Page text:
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Building Collapse: COREN Seeks Death Penalty For Culprits

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SAN FRANCISCO, May 13, (THEWILL) â€' Worried by the increasing spate of building collapse in the country, the Council for the Regulation of Engineering in Nigeria (COREN) Tuesday recommended death penalty for unethical practices that may cause collapse of buildings in the country.

COREN President, Ali Kasim, made the recommendation at the opening of a two-day public hearing organised by the House ad hoc committee on the composition and pigmentation of cement quality with the view to stemming the incessant building collapse in the country.

The COREN president also advocated additional statutory power that will enable the Council prosecute owners and quacks involved in the collapsed structures across the country.

He said it was high time that incidences of collapse building were criminalised as he stressed the need for imposition of stiffer penalties for those who engage quacks for construction of any collapsed building across the country, noting that most of the owners of collapsed buildings are 'very strong that government cannot bring them to book.'

He maintained that necessary control measures have been put in place to ensure that all professionals involved in the construction of any houses, endorse their stamps on relevant drawings.

The COREN boss expressed dismay at the negative impression created at the international scene by the recurring cases of building collapse, noting that the Council, on regular basis, conduct third-party evaluation of building construction.

While declaring open the public hearing, Speaker Aminu Waziri Tambuwal, stressed the need to sustain the tempo of development achieved so far by the present administration including the rebasing that placed Nigeria as the leading economy in Africa.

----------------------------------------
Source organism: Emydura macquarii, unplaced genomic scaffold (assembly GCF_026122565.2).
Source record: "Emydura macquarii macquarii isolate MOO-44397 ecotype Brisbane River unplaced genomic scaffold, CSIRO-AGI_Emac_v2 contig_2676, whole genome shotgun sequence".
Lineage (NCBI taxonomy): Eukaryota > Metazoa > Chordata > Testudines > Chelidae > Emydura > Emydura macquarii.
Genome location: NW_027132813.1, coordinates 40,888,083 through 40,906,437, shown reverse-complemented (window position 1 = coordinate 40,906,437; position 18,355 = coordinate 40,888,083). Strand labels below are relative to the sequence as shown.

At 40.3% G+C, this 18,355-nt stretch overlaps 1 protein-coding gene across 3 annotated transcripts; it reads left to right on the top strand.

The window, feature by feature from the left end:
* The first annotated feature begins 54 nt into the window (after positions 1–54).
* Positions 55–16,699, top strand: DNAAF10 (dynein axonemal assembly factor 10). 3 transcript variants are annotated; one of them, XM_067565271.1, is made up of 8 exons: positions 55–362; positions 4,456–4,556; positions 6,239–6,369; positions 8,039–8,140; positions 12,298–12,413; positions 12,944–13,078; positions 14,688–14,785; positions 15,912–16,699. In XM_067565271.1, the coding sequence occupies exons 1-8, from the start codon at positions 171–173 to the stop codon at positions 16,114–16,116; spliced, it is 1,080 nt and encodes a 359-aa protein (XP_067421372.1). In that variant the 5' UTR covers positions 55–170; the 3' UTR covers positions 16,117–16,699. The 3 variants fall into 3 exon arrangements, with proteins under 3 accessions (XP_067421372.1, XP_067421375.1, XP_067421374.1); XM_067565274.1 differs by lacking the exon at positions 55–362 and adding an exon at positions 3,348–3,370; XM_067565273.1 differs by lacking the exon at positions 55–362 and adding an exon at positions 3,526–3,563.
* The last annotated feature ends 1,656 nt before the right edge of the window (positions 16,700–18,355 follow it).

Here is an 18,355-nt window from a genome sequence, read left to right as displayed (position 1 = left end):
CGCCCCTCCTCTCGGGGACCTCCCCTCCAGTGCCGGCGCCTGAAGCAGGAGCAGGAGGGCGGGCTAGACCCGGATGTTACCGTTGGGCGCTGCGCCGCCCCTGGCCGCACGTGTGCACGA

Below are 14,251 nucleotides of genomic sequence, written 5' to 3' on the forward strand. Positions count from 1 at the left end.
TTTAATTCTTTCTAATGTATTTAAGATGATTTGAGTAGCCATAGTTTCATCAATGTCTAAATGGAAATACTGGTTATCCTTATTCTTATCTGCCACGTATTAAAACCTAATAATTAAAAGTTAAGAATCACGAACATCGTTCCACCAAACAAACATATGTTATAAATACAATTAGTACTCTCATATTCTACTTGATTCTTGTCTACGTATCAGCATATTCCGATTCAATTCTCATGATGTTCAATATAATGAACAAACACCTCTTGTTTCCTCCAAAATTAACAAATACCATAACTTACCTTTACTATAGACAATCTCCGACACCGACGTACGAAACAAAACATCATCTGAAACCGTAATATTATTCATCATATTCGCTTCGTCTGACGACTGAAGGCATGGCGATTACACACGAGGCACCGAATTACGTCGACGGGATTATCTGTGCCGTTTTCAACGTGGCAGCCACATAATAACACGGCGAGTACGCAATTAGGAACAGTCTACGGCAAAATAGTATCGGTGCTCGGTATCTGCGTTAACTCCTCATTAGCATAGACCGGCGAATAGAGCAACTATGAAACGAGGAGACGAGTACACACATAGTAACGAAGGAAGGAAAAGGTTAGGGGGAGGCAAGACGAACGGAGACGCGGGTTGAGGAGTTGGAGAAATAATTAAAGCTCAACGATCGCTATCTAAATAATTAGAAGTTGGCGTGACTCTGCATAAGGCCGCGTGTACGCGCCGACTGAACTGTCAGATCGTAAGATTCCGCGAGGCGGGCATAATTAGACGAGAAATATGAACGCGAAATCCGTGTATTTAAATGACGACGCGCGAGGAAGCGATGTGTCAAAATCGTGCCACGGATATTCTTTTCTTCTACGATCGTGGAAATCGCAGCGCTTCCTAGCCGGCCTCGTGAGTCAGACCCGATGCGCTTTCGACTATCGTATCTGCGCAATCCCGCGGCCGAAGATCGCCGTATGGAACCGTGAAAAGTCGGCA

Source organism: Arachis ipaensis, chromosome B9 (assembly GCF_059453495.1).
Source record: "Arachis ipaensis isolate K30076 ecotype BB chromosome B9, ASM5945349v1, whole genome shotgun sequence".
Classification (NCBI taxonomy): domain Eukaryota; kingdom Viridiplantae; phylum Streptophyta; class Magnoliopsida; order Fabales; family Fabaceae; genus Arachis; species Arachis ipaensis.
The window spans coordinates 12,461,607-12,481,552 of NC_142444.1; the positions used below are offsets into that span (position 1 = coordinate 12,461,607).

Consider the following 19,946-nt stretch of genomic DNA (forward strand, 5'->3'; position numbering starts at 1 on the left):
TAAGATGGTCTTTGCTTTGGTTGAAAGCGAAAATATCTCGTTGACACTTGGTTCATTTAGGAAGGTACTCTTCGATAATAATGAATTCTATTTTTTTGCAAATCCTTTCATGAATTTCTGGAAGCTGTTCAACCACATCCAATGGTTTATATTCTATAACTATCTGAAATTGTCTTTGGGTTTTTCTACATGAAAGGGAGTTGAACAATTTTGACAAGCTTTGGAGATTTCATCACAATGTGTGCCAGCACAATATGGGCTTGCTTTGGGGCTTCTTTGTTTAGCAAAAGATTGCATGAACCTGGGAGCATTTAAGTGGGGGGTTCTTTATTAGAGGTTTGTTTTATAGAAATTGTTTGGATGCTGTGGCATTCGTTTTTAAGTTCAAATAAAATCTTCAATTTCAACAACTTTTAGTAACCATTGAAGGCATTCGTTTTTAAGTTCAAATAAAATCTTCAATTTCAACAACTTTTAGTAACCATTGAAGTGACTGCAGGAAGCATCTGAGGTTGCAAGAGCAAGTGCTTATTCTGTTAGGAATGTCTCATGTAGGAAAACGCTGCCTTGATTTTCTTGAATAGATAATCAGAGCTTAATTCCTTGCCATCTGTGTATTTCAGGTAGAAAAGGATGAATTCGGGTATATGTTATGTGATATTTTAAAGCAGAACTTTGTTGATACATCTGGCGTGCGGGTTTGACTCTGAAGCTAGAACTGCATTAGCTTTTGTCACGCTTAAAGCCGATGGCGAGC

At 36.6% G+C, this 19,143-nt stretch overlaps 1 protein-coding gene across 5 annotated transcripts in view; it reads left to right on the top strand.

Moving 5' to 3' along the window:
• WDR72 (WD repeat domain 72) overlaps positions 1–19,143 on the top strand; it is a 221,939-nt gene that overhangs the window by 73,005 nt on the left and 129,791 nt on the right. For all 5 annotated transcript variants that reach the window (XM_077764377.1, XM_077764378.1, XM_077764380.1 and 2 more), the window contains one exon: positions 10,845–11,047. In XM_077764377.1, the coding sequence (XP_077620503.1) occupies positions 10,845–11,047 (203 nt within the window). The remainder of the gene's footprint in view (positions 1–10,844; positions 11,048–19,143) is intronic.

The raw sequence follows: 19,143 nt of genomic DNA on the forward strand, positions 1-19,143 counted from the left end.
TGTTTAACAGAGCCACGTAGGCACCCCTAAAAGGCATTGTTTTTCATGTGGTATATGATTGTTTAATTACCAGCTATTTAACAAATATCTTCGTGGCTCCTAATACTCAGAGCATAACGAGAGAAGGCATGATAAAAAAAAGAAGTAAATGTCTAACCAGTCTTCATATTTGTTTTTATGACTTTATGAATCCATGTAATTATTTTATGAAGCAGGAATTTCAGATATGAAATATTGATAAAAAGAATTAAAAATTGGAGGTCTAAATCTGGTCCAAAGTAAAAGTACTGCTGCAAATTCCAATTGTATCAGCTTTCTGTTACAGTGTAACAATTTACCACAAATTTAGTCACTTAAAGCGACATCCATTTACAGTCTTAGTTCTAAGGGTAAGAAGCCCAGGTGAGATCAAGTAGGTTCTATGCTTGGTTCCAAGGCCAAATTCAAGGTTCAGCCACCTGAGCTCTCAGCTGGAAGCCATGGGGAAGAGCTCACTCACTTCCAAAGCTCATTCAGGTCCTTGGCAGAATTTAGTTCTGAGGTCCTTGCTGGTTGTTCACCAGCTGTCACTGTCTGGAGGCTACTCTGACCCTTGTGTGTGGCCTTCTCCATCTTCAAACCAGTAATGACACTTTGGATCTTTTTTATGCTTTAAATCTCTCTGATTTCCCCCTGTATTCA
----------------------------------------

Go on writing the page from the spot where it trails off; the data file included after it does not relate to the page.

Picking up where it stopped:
'Nigeria has in the last few years been investing huge resources in infrastructure from roads, bridges, and aviation terminals, to railway rehabilitation and sundry projects.

'The country has also woken up to the need of promoting agricultural development. In sustaining this tempo of development, the use of cement and other construction materials cannot be over-emphasised, especially because virtually all these projects use the product in one form or the other,' he said.

The speaker also commended the cement manufacturers association in its bid to make Nigeria self-sufficient in cement production, reduce capital flight and employment generation for the teeming unemployed youths across the country.

While reacting to the spate of building collapses, the Speaker said:

'It is sad that Nigeria with such a well-trained manpower in engineering and other related professionals has continued to witness the collapse of buildings across the length and breadth of the country. This is no longer acceptable.'

In his opening remarks, Hon. Yakubu Dogara, chairman of the ad-hoc committee, stressed the need for various government agencies to ensure strict enforcement of the laws passed by the National Assembly for the betterment of Nigerians.

Dogara, who expressed regrets over the spate of building collapse across the country, noted that the serial incidence of building collapse has become a source of anxiety as well as industry, social and media concerns of recent and brought it to front burners of national discourse.

'From 1974 to 2010, it is estimated that building collapse claimed about 297 lives where data is available. In Lagos alone, from 2000 to 2010 about 151 lives were lost due to this menace.

'These numbers do not take into account the injured as well as many cases of varying degrees of permanent disabilities. Material losses, if properly quantified, will be in billions of naira.

'It is regrettable that as this menace ravage our people and environment, the relevant stakeholders and regulators have failed to summon the necessary will to end it at once. As usual, we are engaged in passing the buck and avoiding responsibility. This is most unacceptable in the context of the Nigeria of our dreams.'